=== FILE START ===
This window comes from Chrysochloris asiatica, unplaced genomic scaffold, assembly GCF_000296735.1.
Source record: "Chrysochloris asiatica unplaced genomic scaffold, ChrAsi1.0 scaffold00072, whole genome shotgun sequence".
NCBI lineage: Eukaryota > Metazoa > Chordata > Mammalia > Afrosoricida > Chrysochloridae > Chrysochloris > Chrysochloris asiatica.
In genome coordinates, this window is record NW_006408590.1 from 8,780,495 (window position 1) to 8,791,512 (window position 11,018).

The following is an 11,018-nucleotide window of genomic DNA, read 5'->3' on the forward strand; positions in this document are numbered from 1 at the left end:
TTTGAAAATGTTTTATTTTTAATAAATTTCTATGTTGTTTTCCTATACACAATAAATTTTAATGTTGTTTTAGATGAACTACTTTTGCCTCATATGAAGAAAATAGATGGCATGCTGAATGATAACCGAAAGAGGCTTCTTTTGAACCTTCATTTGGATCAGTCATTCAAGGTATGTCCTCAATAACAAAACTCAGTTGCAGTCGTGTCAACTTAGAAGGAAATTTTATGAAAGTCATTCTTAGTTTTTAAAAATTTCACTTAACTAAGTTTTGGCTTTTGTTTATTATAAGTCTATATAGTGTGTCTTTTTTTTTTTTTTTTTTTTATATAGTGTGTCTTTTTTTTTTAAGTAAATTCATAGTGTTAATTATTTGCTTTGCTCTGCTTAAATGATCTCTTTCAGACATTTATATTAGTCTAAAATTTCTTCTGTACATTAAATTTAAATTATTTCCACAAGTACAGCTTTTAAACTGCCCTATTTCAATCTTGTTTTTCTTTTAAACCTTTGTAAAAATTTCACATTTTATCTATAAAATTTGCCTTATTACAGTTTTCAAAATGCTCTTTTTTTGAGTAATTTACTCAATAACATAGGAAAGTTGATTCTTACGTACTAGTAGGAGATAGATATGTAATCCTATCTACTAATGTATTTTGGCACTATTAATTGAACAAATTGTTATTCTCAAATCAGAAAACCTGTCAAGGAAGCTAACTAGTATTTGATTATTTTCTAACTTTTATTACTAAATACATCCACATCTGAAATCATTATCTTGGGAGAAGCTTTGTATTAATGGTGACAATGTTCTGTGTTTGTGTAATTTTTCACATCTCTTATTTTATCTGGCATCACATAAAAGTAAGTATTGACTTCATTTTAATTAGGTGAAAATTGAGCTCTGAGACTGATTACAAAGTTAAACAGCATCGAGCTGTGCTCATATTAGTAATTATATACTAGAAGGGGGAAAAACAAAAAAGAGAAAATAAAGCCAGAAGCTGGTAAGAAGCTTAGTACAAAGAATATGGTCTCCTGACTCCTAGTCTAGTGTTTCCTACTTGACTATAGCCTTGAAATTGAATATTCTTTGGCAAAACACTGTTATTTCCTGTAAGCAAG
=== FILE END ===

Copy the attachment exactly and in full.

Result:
This window comes from Chrysochloris asiatica, unplaced genomic scaffold, assembly GCF_000296735.1.
Source record: "Chrysochloris asiatica unplaced genomic scaffold, ChrAsi1.0 scaffold00072, whole genome shotgun sequence".
NCBI lineage: Eukaryota > Metazoa > Chordata > Mammalia > Afrosoricida > Chrysochloridae > Chrysochloris > Chrysochloris asiatica.
In genome coordinates, this window is record NW_006408590.1 from 8,780,495 (window position 1) to 8,791,512 (window position 11,018).

The following is an 11,018-nucleotide window of genomic DNA, read 5'->3' on the forward strand; positions in this document are numbered from 1 at the left end:
TTTGAAAATGTTTTATTTTTAATAAATTTCTATGTTGTTTTCCTATACACAATAAATTTTAATGTTGTTTTAGATGAACTACTTTTGCCTCATATGAAGAAAATAGATGGCATGCTGAATGATAACCGAAAGAGGCTTCTTTTGAACCTTCATTTGGATCAGTCATTCAAGGTATGTCCTCAATAACAAAACTCAGTTGCAGTCGTGTCAACTTAGAAGGAAATTTTATGAAAGTCATTCTTAGTTTTTAAAAATTTCACTTAACTAAGTTTTGGCTTTTGTTTATTATAAGTCTATATAGTGTGTCTTTTTTTTTTTTTTTTTTTTATATAGTGTGTCTTTTTTTTTTAAGTAAATTCATAGTGTTAATTATTTGCTTTGCTCTGCTTAAATGATCTCTTTCAGACATTTATATTAGTCTAAAATTTCTTCTGTACATTAAATTTAAATTATTTCCACAAGTACAGCTTTTAAACTGCCCTATTTCAATCTTGTTTTTCTTTTAAACCTTTGTAAAAATTTCACATTTTATCTATAAAATTTGCCTTATTACAGTTTTCAAAATGCTCTTTTTTTGAGTAATTTACTCAATAACATAGGAAAGTTGATTCTTACGTACTAGTAGGAGATAGATATGTAATCCTATCTACTAATGTATTTTGGCACTATTAATTGAACAAATTGTTATTCTCAAATCAGAAAACCTGTCAAGGAAGCTAACTAGTATTTGATTATTTTCTAACTTTTATTACTAAATACATCCACATCTGAAATCATTATCTTGGGAGAAGCTTTGTATTAATGGTGACAATGTTCTGTGTTTGTGTAATTTTTCACATCTCTTATTTTATCTGGCATCACATAAAAGTAAGTATTGACTTCATTTTAATTAGGTGAAAATTGAGCTCTGAGACTGATTACAAAGTTAAACAGCATCGAGCTGTGCTCATATTAGTAATTATATACTAGAAGGGGGAAAAACAAAAAAGAGAAAATAAAGCCAGAAGCTGGTAAGAAGCTTAGTACAAAGAATATGGTCTCCTGACTCCTAGTCTAGTGTTTCCTACTTGACTATAGCCTTGAAATTGAATATTCTTTGGCAAAACACTGTTATTTCCTGTAAGCAAG